In Twelfth Night, as in many Shakespearean comedies, there are many similarities between a "high" set of characters, the masters or nobles, and a "low" set of characters, the servants. These separate sets of characters and their parallel plots provide comic counterpoint and also reflect the nature of the Twelfth Night holiday, which was typically celebrated by inverting the ordinary social order—a commoner or fool would dress up and get to play the king. The clown Feste's constant mocking of his "betters" further reinforces this idea of upsetting the social order.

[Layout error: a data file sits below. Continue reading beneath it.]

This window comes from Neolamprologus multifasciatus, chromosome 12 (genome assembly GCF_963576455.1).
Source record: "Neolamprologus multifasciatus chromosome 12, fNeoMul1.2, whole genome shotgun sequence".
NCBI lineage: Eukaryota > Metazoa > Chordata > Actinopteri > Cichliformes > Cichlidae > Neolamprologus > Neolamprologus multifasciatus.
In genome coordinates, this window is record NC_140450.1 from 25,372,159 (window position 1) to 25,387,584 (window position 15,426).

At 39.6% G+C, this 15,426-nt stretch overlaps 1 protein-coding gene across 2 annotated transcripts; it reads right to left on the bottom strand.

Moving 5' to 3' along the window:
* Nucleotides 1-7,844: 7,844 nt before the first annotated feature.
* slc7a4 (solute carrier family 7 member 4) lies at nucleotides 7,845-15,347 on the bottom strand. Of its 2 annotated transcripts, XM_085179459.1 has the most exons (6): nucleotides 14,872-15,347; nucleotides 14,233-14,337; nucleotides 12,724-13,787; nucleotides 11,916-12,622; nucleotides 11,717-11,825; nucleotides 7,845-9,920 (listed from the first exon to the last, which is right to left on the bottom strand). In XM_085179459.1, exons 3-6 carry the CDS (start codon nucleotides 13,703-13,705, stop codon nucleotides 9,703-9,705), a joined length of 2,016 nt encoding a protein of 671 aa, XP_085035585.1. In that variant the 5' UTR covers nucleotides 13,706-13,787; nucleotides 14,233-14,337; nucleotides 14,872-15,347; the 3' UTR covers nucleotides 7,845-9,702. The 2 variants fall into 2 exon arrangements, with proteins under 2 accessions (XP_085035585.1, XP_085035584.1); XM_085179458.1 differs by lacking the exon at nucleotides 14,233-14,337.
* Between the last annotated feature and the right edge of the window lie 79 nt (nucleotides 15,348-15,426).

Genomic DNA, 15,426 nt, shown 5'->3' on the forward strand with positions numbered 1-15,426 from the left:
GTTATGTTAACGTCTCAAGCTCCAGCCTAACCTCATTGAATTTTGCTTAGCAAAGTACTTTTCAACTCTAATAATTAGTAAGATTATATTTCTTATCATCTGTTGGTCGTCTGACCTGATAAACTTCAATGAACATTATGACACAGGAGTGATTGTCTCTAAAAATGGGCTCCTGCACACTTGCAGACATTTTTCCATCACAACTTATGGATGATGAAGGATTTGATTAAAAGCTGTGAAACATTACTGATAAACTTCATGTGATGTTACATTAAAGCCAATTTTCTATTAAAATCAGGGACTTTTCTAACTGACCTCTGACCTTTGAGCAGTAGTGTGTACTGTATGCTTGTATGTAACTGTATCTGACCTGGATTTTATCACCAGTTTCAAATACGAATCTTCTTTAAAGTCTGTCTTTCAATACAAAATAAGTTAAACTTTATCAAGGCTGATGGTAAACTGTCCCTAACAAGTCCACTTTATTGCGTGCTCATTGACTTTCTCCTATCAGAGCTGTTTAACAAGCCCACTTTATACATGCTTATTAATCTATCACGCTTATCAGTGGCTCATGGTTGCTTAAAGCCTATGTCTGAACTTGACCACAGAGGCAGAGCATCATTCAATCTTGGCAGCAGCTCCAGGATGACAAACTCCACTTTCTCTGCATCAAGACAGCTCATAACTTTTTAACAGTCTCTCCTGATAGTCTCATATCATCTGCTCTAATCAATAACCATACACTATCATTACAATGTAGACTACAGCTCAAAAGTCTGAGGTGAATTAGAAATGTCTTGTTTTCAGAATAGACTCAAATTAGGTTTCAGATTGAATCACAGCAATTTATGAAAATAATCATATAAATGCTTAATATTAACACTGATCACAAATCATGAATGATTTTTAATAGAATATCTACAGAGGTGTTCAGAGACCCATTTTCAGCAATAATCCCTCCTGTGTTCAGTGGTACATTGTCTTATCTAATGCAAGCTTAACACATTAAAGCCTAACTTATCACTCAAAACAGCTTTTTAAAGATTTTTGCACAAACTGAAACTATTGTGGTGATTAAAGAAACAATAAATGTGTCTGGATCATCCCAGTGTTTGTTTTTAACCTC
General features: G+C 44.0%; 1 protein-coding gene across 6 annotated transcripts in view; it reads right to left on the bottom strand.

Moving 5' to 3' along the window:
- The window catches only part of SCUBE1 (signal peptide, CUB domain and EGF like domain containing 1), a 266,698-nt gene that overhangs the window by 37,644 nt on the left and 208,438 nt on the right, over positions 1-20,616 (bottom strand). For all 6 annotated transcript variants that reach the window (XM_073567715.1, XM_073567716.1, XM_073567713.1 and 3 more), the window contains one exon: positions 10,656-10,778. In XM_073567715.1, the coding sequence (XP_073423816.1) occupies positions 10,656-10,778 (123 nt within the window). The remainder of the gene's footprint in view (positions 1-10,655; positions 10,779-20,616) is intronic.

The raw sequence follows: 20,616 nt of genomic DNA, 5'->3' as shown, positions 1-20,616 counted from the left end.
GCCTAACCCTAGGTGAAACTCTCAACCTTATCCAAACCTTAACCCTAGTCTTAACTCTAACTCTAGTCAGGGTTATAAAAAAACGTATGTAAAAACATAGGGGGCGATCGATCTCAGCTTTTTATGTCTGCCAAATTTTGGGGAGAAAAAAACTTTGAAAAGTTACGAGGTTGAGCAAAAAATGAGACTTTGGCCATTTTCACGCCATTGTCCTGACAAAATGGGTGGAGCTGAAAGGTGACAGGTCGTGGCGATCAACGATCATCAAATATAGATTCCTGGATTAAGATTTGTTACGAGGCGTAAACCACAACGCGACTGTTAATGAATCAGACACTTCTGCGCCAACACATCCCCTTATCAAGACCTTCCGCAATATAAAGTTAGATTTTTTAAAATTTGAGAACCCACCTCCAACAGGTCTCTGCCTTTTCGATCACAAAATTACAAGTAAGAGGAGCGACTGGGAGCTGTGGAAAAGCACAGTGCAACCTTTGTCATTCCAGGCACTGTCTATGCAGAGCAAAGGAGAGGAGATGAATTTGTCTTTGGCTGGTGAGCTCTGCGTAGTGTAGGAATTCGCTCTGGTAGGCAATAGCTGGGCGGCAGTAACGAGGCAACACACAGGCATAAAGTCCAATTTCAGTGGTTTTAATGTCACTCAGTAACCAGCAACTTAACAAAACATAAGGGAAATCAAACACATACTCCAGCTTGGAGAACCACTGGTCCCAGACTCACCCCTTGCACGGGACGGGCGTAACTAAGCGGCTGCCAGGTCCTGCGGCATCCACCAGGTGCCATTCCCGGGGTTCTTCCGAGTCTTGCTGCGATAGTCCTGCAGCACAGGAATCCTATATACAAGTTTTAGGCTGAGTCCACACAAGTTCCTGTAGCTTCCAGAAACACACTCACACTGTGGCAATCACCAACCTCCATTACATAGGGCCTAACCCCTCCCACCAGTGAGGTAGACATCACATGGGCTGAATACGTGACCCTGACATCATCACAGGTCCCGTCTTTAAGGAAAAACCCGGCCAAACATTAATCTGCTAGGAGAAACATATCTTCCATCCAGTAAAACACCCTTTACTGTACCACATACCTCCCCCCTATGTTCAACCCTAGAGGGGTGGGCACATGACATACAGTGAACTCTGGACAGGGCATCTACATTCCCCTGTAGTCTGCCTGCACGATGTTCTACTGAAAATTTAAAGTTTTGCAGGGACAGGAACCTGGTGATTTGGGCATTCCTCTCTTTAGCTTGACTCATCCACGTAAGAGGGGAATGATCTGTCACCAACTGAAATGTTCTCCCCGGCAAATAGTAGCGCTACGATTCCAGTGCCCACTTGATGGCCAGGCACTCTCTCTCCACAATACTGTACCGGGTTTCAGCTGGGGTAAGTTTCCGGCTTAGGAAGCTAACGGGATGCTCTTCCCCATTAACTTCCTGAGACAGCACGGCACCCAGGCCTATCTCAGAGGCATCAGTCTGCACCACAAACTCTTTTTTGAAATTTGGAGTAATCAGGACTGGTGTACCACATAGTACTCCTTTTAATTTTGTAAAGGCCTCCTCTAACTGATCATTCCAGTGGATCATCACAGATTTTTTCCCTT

Class and social standing is also a recurring theme in Twelfth Night. The priggish Malvolio is obsessed with status, always condescending to the other servants for their lowliness and dreaming of marrying Olivia and becoming a Count. Sir Andrew Aguecheek also wants to marry Olivia, but stands no chance because of his vulgarity and crassness. In marrying Olivia, even the noble Sebastian is moved in part by her wealth and social standing. Viola, at the beginning of the play, has lost her wealth in a shipwreck and in disguising herself as a page-boy is impersonating a different class from her own. Viola's disguise suggests that class, like gender identity, is to some extent a changeable role that you play by adopting a certain set of clothing and behaviors.